This is not meant as a specific critique of Hillary Clinton. In reality Clinton merely represents mainstream establishment politics in the way they are rendered almost exclusively today. Conversely Bernie Sanders represents a uniquely progressive voice across a broad spectrum of issues. As seen above, even on the topic of women’s issues Sanders presents, symbolism aside, a far more comprehensive and progressive platform.
It is an absolute inevitability that there will be a female American President, and probably sooner rather than later. Elizabeth Warren is one of the most prominent Senators in the United States, Nancy Pelosi was recently the influential Speaker of the House, Senator Nina Turner is a rising star in the Democratic party, and of course Hillary Clinton herself was recently Secretary of State. The point is that the idea of women in positions of power is no longer opposed by any moderately intelligent individual. What is not as inevitable however is the prospect of having a truly progressive President. As the political process continues to be increasingly manipulated and controlled by big money interests the possibility of genuinely inclusive and progressive policies diminishes. This is likely why women like Senator Warren and Senator Turner support Bernie Sanders.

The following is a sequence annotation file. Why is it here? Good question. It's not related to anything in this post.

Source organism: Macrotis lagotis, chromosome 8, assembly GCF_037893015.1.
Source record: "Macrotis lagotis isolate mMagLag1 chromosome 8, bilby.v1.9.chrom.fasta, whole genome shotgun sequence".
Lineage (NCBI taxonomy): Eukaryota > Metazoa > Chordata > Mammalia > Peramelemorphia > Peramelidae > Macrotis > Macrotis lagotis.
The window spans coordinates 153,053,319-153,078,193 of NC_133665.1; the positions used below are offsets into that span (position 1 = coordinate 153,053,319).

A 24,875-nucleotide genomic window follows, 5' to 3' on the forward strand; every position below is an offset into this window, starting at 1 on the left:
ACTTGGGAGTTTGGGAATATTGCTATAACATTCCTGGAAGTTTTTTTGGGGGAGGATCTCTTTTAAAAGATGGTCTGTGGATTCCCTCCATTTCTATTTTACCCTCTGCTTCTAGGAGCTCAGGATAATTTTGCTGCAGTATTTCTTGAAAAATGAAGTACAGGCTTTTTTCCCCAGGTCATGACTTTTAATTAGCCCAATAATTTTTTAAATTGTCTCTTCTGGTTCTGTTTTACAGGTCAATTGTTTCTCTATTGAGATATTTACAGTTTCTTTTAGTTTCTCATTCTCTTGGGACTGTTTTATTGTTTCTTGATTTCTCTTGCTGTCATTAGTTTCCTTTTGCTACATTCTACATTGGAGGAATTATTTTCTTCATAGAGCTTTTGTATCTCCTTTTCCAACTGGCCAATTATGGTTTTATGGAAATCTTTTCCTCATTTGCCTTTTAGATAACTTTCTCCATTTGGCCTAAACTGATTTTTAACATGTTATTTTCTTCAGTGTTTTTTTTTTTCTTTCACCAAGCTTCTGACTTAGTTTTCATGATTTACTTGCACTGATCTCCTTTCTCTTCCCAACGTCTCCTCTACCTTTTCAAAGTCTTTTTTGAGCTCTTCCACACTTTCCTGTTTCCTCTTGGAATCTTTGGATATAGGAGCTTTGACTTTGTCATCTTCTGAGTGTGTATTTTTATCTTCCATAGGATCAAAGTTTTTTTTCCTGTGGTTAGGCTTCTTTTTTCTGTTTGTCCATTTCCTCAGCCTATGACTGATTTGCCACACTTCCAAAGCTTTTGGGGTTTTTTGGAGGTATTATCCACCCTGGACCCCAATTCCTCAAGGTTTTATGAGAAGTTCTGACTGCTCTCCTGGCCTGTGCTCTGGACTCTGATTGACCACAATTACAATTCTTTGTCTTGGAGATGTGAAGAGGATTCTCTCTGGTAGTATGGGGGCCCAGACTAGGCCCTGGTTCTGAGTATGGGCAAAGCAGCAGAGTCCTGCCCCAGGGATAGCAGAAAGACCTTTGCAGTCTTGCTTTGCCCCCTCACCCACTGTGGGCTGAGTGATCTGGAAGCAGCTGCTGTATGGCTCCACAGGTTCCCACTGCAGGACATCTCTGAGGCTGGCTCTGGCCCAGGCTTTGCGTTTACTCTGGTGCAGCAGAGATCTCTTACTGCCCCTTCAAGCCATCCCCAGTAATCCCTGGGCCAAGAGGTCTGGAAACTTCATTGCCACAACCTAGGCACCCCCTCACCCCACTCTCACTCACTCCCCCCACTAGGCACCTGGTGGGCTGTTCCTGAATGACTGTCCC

There is an opportunity in this election for the symbolic achievement of electing a woman as President. But understand that the battle for gender equality does not end with the election of Hillary Clinton any more than the struggle for racial equality ended with the election of Barack Obama. However in Bernie Sanders there is an opportunity to fundamentally alter the political discussion in the United States and, most crucially, who is included in this discussion. And that is historic.